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Withywindle

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Willowjrrt

Old Man Willow on the bank of The Withywindle

The Withywindle was a lesser tributary of the River Brandywine that flowed through the Barrow-downs and the Old Forest and passed into Buckland on the borders of The Shire. The Withywindle valley was said to be the source of all the strange happenings in the Old Forest. Tom Bombadil lived here in his house on top of a hill between the Barrow-downs and Old Forest.

HistoryEdit

Long ago in an unknown age, Tom met Goldberry, the River-daughter, in a pool down the Withywindle. He later brought her to his home north of the river and every summer would gather water-lilies for her along the river side. He was on his last trip of the year when he met Frodo Baggins and the rest of his company on September 263018

When Frodo, Sam, Merry and Pippin were passing through the valley of the Withywindle, they encountered Old Man Willow, an ancient tree who showed bitter hatred to all other living creatures in Middle-earth people and trees alike. The Hobbits were lulled to sleep under his spell all except Frodo and Sam who regained consciousness in time to save Merry and Pippin who had been trapped inside the old willow's trunk. Tom Bombadil happened to be strolling along the river at the time and rescued them all by demanding that he let them go. He was the only person that could control the evil tree's temper.[Source?]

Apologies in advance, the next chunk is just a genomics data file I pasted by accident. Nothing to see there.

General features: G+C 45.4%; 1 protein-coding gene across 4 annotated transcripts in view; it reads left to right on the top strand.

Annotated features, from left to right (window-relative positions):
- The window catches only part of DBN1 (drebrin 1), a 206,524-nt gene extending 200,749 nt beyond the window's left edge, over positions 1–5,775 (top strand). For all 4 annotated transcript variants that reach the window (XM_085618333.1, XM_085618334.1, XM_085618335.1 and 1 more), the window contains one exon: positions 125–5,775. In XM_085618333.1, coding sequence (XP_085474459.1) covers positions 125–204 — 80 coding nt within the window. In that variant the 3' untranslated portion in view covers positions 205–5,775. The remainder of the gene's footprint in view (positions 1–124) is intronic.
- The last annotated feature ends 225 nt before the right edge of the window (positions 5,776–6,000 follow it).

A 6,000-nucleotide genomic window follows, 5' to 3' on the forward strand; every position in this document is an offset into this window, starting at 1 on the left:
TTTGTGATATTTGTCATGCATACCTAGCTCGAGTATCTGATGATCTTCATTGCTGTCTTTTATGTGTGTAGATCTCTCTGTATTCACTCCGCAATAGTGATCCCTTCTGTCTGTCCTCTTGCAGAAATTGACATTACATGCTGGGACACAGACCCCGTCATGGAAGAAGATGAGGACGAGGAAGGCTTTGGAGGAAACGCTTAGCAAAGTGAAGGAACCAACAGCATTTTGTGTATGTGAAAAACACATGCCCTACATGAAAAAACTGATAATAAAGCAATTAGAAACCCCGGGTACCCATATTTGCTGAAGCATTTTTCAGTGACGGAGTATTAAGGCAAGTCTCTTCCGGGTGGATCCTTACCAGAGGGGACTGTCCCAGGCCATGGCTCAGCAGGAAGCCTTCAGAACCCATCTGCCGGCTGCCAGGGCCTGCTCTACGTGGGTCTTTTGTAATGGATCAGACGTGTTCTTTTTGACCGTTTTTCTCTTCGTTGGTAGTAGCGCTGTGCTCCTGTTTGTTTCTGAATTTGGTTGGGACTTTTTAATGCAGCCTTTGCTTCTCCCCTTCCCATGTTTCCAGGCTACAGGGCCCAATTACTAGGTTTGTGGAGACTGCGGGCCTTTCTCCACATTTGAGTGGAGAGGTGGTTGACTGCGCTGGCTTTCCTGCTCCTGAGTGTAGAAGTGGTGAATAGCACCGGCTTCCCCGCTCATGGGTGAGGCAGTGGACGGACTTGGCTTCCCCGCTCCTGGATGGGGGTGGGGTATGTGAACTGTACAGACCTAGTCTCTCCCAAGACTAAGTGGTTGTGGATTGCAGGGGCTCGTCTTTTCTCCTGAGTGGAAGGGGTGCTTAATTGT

GeographyEdit

According to The Atlas of Middle-earth, it was about three miles in length and began at a waterfall that probably cut into the cliff at the edge of the Barrow-downs near the house of Tom Bombadil

At the mouth of the Withywindle there was a haven in the north bank called Grindwall. The Grindwall was not under the protection of the High Hay therefore it was guarded by a fence that was built extending into the waters shallows. There was a small village called Breredon on the other side of the Grindwall between the Brandywine and the High Hay.[1]

EtymologyEdit

The word withy means 'willow' (common element in English place-names) and windle meaning spindle or reel and is supposed to be translated from Hobbitish.[Source?]


ReferencesEdit

  1. The Atlas of Middle-earth, The Lord of the Rings, "On the Barrow-downs"

Translations around the worldEdit

Foreign Language Translated name
German Weidenwinde
Hungarian Fűztekeres
Russian Ивлинка
Chinese (Hong Kong) 柳蘇河

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